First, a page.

Test Your SI (Sexual Intelligence)

In our sex-saturated society, there are now countless resources about this fascinating subject although not all contain accurate information. As a sex therapist, many of the sexual and relationship problems my clients struggle with usually come down to a lack of knowledge and misinformation. So how much do you really know about sex? I have compiled a short quiz based on issues which I commonly see in my practice. Go ahead and test your SI. Answer true or false to each of the following statements. The answers may surprise you.

  • Especially with couples over 50 years of age, it is most often the woman who decides unilaterally to stop the sexual relationship and does it non-verbally


Although a low-sex or no-sex relationship is often attributed to the woman not being interested in sex, in reality when couples stop being sexual, it is primarily because the man has lost confidence in predictable erections, intercourse and orgasm. Rather than an anticipated pleasure, sex becomes a source of disappointment and frustration and something to be feared and avoided.

This makes sense given that young males learn about sex as short, intense, easy and automatic. Most men under 30 years need little from their partner to experience desire, arousal and orgasm. According to male mythology, a real man can have sex with any woman at any time. In other words, they learn to be autonomous sexual performers. Unfortunately this model of sexuality puts tremendous pressure on the man, (especially on his penis) and does not serve them well as they age.

A well hidden fact is that by age 40, most men have experienced a problem with achieving or maintaining an erection adequate for intercourse at least once. Male sexual dysfunction usually precedes inhibited sexual desire and sexual infrequency. The male partner typically feels humiliated and embarrassed because he cannot meet the rigid performance demands he grew up with. Not knowing how to deal with such a problem, he retreats into blaming himself, blaming his partner and sexual avoidance. Not wishing to upset him further and not knowing how to respond, his partner feels helpless and may also withdraw in silence. The couple frequently become trapped in the cycle of anticipatory anxiety, intercourse failure, frustration, embarrassment and eventually, avoidance.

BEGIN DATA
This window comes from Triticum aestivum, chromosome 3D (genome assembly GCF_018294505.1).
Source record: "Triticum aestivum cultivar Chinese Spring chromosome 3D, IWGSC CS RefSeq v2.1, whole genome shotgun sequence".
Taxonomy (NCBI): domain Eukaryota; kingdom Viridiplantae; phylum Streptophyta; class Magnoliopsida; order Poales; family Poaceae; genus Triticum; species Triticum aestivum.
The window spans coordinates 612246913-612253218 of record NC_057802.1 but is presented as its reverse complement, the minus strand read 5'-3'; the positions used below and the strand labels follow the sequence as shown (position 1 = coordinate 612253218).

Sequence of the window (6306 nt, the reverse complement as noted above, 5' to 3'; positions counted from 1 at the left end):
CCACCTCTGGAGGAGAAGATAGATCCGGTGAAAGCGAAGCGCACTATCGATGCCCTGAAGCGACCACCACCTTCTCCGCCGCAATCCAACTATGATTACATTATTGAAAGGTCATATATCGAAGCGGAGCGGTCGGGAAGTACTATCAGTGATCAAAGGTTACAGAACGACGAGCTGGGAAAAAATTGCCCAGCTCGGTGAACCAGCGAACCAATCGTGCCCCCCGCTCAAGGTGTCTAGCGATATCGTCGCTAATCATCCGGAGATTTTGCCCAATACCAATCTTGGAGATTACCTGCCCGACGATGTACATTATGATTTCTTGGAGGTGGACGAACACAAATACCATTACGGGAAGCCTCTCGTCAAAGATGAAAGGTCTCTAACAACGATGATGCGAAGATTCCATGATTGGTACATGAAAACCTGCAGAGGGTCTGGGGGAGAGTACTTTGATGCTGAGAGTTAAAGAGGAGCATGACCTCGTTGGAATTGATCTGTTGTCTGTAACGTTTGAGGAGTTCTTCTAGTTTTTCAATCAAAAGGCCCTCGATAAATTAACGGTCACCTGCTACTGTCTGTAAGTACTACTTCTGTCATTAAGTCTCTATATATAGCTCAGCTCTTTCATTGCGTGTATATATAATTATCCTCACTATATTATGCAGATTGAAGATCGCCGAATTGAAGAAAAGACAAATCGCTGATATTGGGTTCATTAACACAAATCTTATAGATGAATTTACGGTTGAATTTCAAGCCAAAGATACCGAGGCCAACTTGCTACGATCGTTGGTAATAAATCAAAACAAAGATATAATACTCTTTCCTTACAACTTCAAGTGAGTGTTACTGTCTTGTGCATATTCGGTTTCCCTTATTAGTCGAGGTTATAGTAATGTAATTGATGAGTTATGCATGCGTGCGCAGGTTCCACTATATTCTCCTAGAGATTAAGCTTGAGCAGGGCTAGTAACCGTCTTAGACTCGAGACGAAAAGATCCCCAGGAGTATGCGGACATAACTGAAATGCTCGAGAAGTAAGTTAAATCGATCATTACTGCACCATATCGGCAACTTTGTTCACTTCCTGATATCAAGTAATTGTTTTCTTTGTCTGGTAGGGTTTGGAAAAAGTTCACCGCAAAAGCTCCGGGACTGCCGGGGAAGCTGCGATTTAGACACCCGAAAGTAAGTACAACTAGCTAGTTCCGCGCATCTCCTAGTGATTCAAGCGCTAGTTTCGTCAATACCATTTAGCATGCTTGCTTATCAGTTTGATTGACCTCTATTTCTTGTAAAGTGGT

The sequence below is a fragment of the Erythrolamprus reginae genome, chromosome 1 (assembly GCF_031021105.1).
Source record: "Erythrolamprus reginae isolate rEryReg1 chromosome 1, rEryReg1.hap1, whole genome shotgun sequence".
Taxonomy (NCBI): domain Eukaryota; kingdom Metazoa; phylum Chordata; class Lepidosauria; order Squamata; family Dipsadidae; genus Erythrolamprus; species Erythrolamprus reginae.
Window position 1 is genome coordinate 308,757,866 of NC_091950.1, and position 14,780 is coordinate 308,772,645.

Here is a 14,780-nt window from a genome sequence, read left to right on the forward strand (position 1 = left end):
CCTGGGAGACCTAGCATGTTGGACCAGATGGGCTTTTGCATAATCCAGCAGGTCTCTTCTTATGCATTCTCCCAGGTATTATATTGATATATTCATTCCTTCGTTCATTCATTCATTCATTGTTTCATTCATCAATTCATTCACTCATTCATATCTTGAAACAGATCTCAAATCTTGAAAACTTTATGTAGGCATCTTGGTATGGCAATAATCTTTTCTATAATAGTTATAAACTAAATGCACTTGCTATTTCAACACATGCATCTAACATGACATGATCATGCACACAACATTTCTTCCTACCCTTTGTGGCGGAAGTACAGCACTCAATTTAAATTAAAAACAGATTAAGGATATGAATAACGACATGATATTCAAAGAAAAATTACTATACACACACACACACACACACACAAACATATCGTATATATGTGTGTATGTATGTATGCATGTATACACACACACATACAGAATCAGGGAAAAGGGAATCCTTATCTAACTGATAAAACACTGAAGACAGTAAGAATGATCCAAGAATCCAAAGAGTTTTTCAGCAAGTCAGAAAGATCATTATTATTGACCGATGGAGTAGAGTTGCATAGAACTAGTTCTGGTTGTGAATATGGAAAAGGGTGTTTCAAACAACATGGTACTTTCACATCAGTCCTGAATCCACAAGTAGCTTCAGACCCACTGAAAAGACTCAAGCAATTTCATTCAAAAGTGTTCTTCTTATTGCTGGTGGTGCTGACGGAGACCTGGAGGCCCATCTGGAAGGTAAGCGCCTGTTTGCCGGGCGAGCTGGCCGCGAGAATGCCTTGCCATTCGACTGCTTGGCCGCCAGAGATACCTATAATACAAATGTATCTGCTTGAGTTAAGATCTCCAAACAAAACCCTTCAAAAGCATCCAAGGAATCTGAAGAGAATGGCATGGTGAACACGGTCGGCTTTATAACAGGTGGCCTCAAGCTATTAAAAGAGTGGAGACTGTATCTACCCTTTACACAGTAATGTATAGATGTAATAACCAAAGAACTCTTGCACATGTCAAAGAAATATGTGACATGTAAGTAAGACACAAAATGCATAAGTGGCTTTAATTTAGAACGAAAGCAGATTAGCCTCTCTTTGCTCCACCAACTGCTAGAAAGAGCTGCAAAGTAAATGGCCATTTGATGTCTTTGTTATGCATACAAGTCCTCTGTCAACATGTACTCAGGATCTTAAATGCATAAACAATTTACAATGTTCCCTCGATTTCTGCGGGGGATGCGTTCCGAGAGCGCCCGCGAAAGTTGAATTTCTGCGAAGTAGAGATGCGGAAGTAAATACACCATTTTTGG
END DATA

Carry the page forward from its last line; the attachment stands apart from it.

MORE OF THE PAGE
• If a man is sexually attracted to his partner, he wouldn’t have problems with getting and maintaining an erection


In most cases, psychogenic erectile dysfunction is not connected to how attracted a man is to his partner. A man’s erection is vulnerable to distraction and anxiety. Setting aside relational issues (such as resentment and anger at his partner which need addressing separately), common psychological causes are anticipatory anxiety, performance anxiety, distraction, self-consciousness and reluctance to make sexual requests.

Most men are used to going to intercourse and orgasm on the first erection. The risk with this approach is if it is experienced as a performance demand. So when an erection fades, they panic. The man is afraid that the sexual opportunity is lost and is afraid of his partner’s reaction which unfortunately is often unhelpful. Many females accuse their male partners of not being attracted to them because of difficulties with erections.

In reality, the process of waxing and waning of an erection can occur several times when a man is engaging in sexual activity. This is particularly pronounced with age when sexual response becomes less predictable. Continued couple involvement, mindfulness, relaxation and erotic stimulation generally ensure that the erection will return.

A crucial technique in sex therapy therefore is to help the man and his partner become comfortable with gaining, losing and re-gaining erections. The key is not to over-react but to accept mediocre or disappointing sexual experiences as part of a normal sex life. Paradoxically, a couple who can shrug off or laugh about unwanted sexual outcomes is in a better position to have a satisfying sex life.

  • Women value emotional intimacy and men value sexual intimacy

True (generally speaking)

From the day they are born, human babies learn very different lessons about intimacy depending on whether they are classified as males or females. Traditional socialisation has taught men to value sex and women to value intimacy. Women are socialised to value feelings, emotional attachment, and an intimate relationship and to place less emphasis on sexuality, especially eroticism. Males are socialised to identify masculinity with sexuality and to focus on sexual prowess, especially intercourse frequency and bringing his partner to orgasm. Men are not socialised to value emotional closeness and often feel uncomfortable sharing their deeper thoughts and feelings and expressing vulnerability.

Given such different socialisation and peer influences, it is no wonder men and women have a difficult time understanding and communicating the meaning of intimacy, touching and sexuality. But are these differences real or merely apparent? Contrary to authors of popular psychology, scientific evidence actually suggests that men and women are more similar than different psychologically, emotionally, sexually and intellectually. The much publicised misunderstandings and conflicts between the genders are not inherent but primarily a function of socialisation and media hype.